Paper No. 7
Presentation Time: 10:40 AM
GEOLOGIC EVIDENCE FOR A MANTLE PLUME ORIGIN FOR YELLOWSTONE: THE HISTORICAL PATTERN AND SCALE OF VOLCANISM, FAULTING, AND UPLIFT ALONG THE YELLOWSTONE HOTSPOT TRACK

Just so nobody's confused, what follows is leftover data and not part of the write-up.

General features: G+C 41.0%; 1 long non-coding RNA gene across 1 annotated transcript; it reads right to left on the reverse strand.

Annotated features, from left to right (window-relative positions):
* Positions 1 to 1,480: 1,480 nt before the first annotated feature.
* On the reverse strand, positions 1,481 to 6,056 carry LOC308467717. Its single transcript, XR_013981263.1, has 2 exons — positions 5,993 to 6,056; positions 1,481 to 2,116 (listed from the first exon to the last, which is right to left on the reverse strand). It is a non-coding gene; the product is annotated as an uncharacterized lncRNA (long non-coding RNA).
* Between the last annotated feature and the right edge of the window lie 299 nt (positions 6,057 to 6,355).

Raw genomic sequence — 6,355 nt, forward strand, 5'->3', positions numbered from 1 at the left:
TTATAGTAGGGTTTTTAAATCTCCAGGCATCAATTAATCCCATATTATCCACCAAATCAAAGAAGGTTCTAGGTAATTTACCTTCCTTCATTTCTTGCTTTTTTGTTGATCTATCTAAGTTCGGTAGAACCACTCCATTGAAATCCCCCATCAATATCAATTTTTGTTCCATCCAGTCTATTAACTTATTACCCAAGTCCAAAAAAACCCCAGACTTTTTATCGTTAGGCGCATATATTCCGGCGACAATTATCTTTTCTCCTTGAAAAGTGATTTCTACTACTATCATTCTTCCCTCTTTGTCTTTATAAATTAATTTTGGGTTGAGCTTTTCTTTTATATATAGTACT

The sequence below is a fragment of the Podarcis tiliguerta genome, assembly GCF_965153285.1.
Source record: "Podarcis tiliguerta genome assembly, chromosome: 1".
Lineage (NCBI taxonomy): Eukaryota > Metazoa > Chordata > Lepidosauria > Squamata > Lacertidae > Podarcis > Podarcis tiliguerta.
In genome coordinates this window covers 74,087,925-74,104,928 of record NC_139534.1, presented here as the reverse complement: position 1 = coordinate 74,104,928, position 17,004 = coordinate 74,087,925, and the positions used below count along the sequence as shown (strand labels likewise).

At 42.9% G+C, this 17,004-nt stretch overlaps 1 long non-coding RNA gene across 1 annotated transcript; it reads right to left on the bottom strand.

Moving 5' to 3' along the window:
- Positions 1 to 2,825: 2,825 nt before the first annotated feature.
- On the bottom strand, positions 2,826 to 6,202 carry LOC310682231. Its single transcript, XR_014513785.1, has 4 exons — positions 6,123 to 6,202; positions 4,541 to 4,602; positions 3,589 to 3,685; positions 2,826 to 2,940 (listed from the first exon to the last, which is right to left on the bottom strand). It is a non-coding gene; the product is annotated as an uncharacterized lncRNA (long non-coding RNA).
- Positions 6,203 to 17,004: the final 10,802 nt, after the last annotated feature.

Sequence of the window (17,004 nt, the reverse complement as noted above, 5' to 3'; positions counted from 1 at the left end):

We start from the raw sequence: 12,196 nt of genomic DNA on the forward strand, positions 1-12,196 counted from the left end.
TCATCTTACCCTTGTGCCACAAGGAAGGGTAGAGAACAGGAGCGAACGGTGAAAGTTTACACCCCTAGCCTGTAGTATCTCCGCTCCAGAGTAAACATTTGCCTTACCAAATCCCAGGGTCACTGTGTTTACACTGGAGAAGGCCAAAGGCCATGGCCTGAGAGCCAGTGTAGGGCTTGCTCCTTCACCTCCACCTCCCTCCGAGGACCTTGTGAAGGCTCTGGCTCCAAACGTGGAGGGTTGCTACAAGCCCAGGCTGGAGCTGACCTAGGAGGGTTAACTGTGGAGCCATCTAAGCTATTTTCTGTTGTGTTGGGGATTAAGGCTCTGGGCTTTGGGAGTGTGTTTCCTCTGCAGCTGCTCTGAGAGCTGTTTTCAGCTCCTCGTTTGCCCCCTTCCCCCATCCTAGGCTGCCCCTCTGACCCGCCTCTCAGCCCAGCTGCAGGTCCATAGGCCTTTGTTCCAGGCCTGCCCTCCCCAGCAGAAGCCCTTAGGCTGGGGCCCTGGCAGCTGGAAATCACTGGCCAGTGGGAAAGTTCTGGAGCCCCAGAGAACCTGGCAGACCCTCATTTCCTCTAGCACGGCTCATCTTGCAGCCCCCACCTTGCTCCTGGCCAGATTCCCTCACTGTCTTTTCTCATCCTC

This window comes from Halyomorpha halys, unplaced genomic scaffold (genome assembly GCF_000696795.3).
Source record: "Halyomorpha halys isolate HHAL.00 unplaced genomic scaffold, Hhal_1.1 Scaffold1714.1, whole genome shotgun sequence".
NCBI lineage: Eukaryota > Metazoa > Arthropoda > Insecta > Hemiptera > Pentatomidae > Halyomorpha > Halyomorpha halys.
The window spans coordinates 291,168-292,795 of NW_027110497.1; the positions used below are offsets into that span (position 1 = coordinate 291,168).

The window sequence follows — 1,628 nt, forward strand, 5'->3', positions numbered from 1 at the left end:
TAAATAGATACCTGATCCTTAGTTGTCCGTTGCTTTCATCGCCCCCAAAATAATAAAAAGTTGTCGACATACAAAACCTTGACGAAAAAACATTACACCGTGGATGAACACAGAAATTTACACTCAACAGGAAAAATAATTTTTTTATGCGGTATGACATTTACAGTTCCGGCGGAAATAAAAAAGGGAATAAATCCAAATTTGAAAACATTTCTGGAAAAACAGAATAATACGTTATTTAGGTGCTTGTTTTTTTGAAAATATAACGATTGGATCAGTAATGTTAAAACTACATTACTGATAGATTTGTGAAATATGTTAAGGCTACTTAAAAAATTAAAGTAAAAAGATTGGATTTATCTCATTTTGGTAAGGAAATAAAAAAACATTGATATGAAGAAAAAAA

A NE-migrating pattern of volcanism, faulting, and uplift define the 750-km-long Yellowstone hotspot track (YHT). Based on the geology associated with the YHT, we favor formation of the YHT by mantle plume (active mantle, deep-sourced) over that by lithospheric-tectonics (a passive mantle responding to lithospheric tectonics, particularly extension). A plume mechanism is supported by (1) youthful uplift and dissection of as much as 1 km NE of Yellowstone that precedes volcanism, (2) tilting away from Yellowstone on leading margin of Yellowstone hotspot, and (3) the highest geoid anomaly in the US centers on and extends NE (ahead) of Yellowstone. The following large-scale processes associated with Yellowstone are more directly explained by an active, deep-sourced, rather than passive, mantle upwelling: 1) the scale of uplift and faulting extending south and west from Yellowstone span a width of ~400 km, 2) Yellowstone has the largest concentration of geysers and other geothermal features in the world and heat flow 50 times normal, and 3) large-volume volcanism and intrusions occur with Yellowstone and the YHT. For the eastern Snake River Plain (ESRP), forming the younger part of the YHT, active faults on its margin and volcanic rift zones across the ESRP are at high angles to its trend, inconsistent with formation of the ESRP by lithospheric rifting driving mantle upwelling. After 10 Ma, both caldera-forming volcanism and high rates of faulting have migrated NE along the YHT at the same rate and direction as predicted by North American plate motion over a mantle plume. The YHT is parallel to but failed to follow a major crustal flaw (Madison mylonite zone) even though the flaw is only 40 km N of the YHT, favoring a fixed mantle plume rather the lithospheric pull apart (rift) origin. The YHT started ~16 Ma with widespread flood basalt volcanism (Columbia River Basalts and correlative flood basalts in Oregon and N California) and formation of the N-S, 1,100-km-long Nevada-Washington rift zone, similar to other plume-head events. Modeled asthenosphere parallel to this N-S rift is buoyant and consistent with a relict plume head. The simultaneous NW progression of rhyolite volcanism across southern Oregon may involve plume-head spreading, slab subduction, and strike-slip faulting and not necessarily negate a plume origin of the YHT.